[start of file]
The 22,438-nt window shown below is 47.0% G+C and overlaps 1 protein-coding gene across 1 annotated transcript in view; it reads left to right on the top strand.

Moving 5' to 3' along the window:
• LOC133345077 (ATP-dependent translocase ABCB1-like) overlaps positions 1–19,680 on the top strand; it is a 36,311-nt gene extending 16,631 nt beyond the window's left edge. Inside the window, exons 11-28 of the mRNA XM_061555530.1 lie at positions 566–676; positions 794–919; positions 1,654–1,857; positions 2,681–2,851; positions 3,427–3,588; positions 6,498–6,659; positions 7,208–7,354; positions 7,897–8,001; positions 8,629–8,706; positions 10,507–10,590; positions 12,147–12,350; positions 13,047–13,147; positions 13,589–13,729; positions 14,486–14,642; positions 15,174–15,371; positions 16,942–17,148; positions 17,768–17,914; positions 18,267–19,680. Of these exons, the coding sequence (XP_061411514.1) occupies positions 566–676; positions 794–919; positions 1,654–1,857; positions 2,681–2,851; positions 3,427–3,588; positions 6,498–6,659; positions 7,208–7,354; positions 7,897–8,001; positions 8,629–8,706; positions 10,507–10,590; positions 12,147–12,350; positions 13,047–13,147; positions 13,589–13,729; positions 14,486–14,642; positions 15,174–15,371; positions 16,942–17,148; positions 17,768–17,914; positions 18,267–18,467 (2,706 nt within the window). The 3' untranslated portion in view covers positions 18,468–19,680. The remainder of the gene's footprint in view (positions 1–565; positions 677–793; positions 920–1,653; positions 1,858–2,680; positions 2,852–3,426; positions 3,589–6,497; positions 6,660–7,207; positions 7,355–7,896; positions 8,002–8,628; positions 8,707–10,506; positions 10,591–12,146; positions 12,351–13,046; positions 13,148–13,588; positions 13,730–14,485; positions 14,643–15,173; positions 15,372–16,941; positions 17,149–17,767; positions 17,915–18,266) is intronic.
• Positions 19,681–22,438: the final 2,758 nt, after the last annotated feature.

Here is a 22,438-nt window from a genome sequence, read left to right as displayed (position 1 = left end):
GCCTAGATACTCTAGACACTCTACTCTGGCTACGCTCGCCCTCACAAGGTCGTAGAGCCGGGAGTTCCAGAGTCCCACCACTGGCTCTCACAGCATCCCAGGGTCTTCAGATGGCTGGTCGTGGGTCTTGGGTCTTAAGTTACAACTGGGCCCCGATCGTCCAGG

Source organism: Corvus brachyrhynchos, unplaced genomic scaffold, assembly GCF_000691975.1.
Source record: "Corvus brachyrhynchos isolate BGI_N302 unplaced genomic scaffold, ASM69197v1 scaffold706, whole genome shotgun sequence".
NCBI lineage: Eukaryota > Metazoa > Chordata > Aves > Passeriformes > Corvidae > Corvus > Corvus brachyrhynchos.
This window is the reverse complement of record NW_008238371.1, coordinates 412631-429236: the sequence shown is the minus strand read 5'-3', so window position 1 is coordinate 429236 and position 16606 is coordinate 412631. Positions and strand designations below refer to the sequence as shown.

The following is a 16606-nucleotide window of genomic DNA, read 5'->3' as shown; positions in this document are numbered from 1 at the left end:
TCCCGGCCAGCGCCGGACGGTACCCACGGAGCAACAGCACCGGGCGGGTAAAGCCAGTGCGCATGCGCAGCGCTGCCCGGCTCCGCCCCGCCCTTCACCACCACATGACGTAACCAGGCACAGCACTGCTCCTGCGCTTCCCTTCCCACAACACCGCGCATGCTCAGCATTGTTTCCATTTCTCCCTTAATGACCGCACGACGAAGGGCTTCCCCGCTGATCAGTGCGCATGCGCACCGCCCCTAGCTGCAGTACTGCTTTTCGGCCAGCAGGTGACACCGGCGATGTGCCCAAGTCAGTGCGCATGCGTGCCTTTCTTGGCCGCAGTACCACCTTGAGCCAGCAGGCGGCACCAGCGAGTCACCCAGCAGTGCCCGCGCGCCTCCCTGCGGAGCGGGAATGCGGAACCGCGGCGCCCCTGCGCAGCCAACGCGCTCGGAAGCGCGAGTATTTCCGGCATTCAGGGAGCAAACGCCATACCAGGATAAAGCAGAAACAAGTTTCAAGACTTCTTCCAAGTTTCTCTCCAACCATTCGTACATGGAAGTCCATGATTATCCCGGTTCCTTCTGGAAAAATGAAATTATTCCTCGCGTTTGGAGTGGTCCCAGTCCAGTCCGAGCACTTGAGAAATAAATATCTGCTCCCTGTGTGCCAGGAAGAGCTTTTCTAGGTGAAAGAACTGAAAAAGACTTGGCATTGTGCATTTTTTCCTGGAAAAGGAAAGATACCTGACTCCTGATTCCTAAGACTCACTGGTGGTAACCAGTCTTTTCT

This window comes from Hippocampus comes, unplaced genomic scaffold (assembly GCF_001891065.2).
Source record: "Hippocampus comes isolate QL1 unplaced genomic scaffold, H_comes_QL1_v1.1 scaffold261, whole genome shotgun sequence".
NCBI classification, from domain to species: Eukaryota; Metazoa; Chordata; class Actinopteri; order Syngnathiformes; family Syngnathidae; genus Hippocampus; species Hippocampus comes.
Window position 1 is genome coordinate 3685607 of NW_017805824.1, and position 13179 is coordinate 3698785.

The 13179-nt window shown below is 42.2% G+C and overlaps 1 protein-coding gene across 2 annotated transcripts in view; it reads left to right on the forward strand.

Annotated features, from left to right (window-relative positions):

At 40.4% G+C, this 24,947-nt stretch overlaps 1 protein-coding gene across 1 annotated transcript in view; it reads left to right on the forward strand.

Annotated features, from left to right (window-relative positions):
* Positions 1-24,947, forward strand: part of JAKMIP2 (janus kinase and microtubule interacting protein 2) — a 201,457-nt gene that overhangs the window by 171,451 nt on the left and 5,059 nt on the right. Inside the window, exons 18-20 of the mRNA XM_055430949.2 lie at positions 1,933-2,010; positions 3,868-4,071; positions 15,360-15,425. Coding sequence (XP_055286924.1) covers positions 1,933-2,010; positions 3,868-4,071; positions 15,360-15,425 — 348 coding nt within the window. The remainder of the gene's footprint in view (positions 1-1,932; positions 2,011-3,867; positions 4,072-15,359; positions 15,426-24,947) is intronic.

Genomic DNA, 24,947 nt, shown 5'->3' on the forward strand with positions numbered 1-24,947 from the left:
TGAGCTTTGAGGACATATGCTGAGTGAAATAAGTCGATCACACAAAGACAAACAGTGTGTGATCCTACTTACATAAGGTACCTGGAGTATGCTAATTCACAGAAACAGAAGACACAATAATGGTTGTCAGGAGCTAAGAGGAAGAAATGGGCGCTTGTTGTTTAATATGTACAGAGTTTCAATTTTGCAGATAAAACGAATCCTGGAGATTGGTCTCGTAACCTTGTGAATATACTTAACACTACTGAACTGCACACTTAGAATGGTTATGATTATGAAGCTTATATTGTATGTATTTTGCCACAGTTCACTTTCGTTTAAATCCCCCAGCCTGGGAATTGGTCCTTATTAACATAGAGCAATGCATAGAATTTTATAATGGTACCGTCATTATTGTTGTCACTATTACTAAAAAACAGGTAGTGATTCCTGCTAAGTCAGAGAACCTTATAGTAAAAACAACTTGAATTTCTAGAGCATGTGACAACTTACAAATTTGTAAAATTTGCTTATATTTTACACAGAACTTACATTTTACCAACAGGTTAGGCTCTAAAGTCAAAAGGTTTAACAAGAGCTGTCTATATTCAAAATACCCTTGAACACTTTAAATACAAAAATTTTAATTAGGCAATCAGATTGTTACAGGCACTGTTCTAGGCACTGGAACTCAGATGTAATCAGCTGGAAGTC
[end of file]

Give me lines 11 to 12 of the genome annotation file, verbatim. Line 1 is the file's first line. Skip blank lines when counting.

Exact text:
The following is a 16606-nucleotide window of genomic DNA, read 5'->3' as shown; positions in this document are numbered from 1 at the left end:
TCCCGGCCAGCGCCGGACGGTACCCACGGAGCAACAGCACCGGGCGGGTAAAGCCAGTGCGCATGCGCAGCGCTGCCCGGCTCCGCCCCGCCCTTCACCACCACATGACGTAACCAGGCACAGCACTGCTCCTGCGCTTCCCTTCCCACAACACCGCGCATGCTCAGCATTGTTTCCATTTCTCCCTTAATGACCGCACGACGAAGGGCTTCCCCGCTGATCAGTGCGCATGCGCACCGCCCCTAGCTGCAGTACTGCTTTTCGGCCAGCAGGTGACACCGGCGATGTGCCCAAGTCAGTGCGCATGCGTGCCTTTCTTGGCCGCAGTACCACCTTGAGCCAGCAGGCGGCACCAGCGAGTCACCCAGCAGTGCCCGCGCGCCTCCCTGCGGAGCGGGAATGCGGAACCGCGGCGCCCCTGCGCAGCCAACGCGCTCGGAAGCGCGAGTATTTCCGGCATTCAGGGAGCAAACGCCATACCAGGATAAAGCAGAAACAAGTTTCAAGACTTCTTCCAAGTTTCTCTCCAACCATTCGTACATGGAAGTCCATGATTATCCCGGTTCCTTCTGGAAAAATGAAATTATTCCTCGCGTTTGGAGTGGTCCCAGTCCAGTCCGAGCACTTGAGAAATAAATATCTGCTCCCTGTGTGCCAGGAAGAGCTTTTCTAGGTGAAAGAACTGAAAAAGACTTGGCATTGTGCATTTTTTCCTGGAAAAGGAAAGATACCTGACTCCTGATTCCTAAGACTCACTGGTGGTAACCAGTCTTTTCT